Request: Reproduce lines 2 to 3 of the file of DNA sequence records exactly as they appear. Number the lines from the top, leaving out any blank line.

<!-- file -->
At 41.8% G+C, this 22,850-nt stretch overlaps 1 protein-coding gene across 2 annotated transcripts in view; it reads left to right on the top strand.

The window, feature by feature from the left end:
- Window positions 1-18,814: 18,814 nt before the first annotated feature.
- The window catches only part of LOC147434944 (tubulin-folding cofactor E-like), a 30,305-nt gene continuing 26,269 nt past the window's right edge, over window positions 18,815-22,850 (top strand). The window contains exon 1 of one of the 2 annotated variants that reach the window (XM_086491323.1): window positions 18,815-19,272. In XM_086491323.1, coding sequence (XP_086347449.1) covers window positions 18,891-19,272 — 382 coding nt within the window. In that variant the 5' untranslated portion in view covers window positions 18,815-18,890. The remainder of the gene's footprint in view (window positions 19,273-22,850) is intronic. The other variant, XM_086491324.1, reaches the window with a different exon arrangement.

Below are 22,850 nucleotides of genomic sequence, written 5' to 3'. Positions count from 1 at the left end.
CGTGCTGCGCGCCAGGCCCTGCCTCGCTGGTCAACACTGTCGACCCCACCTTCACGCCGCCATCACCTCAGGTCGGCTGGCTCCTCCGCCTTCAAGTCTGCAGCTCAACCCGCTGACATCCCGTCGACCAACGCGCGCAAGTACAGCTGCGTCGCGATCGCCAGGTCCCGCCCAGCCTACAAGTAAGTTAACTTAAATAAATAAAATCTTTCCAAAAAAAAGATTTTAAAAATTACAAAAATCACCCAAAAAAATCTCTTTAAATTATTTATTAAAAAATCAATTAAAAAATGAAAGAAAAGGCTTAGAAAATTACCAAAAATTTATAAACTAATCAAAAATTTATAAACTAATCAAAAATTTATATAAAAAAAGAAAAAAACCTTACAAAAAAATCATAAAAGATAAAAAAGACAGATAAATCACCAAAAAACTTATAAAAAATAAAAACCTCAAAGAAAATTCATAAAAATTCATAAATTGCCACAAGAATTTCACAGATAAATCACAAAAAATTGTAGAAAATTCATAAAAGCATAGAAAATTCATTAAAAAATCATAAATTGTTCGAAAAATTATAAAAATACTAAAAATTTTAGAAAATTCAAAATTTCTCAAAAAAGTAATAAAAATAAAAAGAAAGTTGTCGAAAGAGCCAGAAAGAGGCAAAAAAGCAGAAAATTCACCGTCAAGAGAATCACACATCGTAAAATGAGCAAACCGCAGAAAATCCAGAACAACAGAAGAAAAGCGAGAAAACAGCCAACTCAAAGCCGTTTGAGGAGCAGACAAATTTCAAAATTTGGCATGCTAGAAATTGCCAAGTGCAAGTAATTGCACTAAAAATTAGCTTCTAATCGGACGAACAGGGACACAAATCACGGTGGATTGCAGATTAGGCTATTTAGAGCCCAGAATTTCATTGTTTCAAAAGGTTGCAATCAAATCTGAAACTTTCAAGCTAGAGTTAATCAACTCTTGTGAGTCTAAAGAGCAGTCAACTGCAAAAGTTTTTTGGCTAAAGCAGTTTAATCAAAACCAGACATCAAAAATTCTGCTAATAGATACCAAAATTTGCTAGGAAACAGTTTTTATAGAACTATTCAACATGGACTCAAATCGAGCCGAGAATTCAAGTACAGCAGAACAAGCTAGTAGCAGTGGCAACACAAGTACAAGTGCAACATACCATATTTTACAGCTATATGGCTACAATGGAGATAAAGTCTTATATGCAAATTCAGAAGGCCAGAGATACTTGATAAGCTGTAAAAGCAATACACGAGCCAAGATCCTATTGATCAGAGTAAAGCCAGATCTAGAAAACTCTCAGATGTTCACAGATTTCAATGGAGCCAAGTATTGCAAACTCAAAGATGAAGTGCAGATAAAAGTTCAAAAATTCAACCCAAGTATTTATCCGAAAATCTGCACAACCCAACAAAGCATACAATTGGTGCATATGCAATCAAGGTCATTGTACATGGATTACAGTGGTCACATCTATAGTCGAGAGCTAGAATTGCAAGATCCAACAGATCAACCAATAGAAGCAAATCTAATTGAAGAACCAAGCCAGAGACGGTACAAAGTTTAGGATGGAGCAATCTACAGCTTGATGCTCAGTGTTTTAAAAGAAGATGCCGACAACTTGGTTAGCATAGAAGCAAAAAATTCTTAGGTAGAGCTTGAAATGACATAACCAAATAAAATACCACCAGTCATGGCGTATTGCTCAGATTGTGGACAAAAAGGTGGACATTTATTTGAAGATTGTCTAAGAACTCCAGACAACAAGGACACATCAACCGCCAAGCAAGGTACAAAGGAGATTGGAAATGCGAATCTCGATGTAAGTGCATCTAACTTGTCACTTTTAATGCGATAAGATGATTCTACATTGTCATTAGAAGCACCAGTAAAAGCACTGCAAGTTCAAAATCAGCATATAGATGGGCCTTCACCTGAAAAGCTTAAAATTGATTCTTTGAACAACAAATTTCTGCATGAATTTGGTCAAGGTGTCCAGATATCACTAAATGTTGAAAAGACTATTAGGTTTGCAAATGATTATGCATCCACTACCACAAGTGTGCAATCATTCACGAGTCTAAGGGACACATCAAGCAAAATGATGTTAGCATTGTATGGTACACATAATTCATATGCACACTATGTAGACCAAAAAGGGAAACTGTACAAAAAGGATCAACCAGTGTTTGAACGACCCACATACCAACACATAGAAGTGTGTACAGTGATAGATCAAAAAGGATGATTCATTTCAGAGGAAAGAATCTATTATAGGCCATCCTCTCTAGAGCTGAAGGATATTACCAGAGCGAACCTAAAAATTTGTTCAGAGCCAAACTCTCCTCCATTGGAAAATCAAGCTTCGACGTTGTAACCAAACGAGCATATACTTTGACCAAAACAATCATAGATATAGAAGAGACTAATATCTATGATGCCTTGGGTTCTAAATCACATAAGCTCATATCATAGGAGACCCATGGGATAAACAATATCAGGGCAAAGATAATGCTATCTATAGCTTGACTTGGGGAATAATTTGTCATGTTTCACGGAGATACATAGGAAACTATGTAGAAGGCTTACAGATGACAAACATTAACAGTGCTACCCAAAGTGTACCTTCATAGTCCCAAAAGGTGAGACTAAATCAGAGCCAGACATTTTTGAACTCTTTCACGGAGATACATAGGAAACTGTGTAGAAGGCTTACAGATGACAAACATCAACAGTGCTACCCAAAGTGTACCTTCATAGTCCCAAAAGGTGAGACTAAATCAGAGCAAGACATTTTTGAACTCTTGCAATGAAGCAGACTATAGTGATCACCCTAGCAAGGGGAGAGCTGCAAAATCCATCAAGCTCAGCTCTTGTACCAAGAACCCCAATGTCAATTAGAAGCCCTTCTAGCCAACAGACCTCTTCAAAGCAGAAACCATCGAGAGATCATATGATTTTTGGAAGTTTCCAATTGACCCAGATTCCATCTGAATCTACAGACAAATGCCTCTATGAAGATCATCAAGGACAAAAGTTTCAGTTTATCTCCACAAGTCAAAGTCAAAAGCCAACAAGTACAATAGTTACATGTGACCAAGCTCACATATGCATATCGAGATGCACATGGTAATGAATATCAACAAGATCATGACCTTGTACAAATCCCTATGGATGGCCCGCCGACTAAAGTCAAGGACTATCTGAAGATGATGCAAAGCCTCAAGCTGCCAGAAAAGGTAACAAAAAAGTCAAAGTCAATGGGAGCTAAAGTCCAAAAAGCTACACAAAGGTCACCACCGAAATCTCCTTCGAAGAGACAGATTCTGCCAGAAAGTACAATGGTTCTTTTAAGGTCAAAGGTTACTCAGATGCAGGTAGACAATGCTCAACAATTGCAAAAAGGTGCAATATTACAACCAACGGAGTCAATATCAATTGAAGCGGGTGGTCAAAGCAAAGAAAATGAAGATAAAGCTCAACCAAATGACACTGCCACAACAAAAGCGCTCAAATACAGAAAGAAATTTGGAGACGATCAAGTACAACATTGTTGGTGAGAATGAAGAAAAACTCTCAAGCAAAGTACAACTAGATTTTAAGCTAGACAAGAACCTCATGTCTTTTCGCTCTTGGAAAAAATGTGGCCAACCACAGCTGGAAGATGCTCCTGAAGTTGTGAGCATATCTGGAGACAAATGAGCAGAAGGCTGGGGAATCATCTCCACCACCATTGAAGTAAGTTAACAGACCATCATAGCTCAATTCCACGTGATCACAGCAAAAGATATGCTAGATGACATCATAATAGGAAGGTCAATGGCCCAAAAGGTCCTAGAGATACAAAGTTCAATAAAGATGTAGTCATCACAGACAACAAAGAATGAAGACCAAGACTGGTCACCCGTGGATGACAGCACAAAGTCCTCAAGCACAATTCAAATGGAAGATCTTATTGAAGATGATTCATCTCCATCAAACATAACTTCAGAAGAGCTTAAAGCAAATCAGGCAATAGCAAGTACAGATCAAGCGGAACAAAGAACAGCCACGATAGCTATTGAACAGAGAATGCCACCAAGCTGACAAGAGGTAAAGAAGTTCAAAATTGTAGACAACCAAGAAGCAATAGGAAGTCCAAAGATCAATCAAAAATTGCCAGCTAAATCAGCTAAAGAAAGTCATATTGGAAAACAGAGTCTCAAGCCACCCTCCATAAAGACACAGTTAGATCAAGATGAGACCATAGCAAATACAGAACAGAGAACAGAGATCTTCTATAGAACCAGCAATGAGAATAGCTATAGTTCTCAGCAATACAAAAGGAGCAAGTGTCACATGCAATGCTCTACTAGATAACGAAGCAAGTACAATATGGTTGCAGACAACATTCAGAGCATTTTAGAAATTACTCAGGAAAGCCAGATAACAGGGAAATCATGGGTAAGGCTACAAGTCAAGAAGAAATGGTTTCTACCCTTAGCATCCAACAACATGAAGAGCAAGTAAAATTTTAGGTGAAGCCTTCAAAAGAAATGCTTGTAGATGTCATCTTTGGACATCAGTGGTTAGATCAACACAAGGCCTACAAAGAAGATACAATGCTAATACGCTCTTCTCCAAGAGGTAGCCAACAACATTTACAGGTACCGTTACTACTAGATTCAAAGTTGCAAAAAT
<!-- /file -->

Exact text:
The window, feature by feature from the left end:
- Window positions 1-18,814: 18,814 nt before the first annotated feature.